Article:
denied the stay of the order of secure care. The OJJ filed a
writ application to this court seeking a stay of the juvenile
court's order to place CPG in secure care. On August 17,
2018, in 52, 476-JWC, this court granted the stay.
juvenile court ordered CPG and the OJJ to appear for a
hearing pursuant to La.C.Cr.P. art. 914.1(C)(3), because they
had both failed to pay the fees for obtaining transcripts for
their appeals. A hearing was held in October 2018. At that
time, both parties had paid the transcript fees. The
transcript fees for both CPG and the OJJ were due on or
before August 30, 2018. The check from the OJJ was received
by the Ouachita Parish Clerk of Court's office on
September 14, 2018. The check from CPG was received on
September 24, 2018. Both parties offered explanations for the
delays in the checks reaching the clerk of court's
office. However, because the fees were not paid in a timely
fashion, the trial court dismissed the appeals. Both CPG and
OJJ filed notices of intent to apply for supervisory writs to
this court. Only CPG actually filed a writ application. On
February 22, 2019, in 52, 760-JWC, this court granted
CPG's writ, reinstating the appeal. Because the OJJ did
not apply for a writ from the dismissal of its appeal, the
trial court judgment dismissing its appeal is
asserts that the disposition imposed is excessive. He
maintains that the juvenile court did not comply with the
sentencing guidelines of the Louisiana Code of Criminal
Procedure and the Louisiana Children's Code by failing to
adequately articulate for the record the factual basis for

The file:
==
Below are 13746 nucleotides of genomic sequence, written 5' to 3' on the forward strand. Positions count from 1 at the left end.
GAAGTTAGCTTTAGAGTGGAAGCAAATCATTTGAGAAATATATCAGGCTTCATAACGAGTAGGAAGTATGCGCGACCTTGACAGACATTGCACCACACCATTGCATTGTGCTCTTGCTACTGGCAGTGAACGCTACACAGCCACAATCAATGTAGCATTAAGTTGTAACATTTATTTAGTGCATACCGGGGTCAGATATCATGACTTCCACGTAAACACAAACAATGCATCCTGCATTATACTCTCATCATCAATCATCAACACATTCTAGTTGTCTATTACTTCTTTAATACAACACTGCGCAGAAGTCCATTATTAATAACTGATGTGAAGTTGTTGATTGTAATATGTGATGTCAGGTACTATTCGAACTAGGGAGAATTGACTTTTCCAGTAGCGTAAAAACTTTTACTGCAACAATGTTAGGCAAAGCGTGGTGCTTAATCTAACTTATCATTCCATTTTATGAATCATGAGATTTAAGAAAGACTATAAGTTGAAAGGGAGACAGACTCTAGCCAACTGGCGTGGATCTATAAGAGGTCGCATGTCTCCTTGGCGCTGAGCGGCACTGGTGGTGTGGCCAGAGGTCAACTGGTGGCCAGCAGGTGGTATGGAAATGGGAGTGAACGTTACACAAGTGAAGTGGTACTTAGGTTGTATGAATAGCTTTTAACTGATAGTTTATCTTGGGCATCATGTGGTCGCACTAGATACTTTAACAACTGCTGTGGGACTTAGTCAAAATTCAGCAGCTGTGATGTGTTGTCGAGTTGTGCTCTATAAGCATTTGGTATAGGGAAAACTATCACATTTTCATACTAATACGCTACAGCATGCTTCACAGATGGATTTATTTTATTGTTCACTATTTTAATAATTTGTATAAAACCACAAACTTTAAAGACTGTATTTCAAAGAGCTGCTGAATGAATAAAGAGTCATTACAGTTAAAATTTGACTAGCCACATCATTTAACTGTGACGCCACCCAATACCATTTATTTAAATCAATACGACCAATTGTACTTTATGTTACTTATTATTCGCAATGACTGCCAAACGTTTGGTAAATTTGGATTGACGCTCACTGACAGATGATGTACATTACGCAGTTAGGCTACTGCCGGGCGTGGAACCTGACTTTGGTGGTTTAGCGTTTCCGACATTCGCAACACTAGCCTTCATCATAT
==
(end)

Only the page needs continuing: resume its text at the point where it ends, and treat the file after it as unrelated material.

the imposition of the maximum sentence in this case. CPG also
urges that the juvenile court failed to address and consider
factors and circumstances in mitigation which would compel a
lesser sentence than that imposed. These arguments are
Louisiana Children's Code provides the procedures and
requirements for adjudicating juveniles as delinquents and
determining their disposition after adjudication. All rights
guaranteed to criminal defendants by the Constitution of the
United States or the Constitution of Louisiana, except the
right to jury trial, shall be applicable in juvenile court
proceedings. See La. Ch. C. art. 808. A delinquency
proceeding shall be commenced by a petition. La. Ch. C. art.
the answer to the petition, La. Ch. C. art. 855 provides, in
A. When the child appears to answer the petition, the court
shall first determine that the child is capable of
understanding statements about his rights under this Code.
B. If the child is capable, the court shall then advise the
child of the following items in terms understandable to the
(1) The nature of this delinquency proceeding.
(2) The nature of the allegations of the petition.
(3) His right to an adjudication hearing.
(4) His right to be represented by an attorney, his right to
have counsel appointed as provided in Article 809, and his
right in certain circumstances authorized by Article 810 to
(5) His privilege against self-incrimination.
(6) The range of responses authorized under Article 856.
(7) The possible consequences of his admission that the
allegations are true, including the maximum and minimal
dispositions which the court may impose pursuant to Articles
897 through 900[.]
La. Ch. C. art. 856 provides, in pertinent part:
A. After the child has been advised pursuant to Article 855,
the court shall inquire how the child ...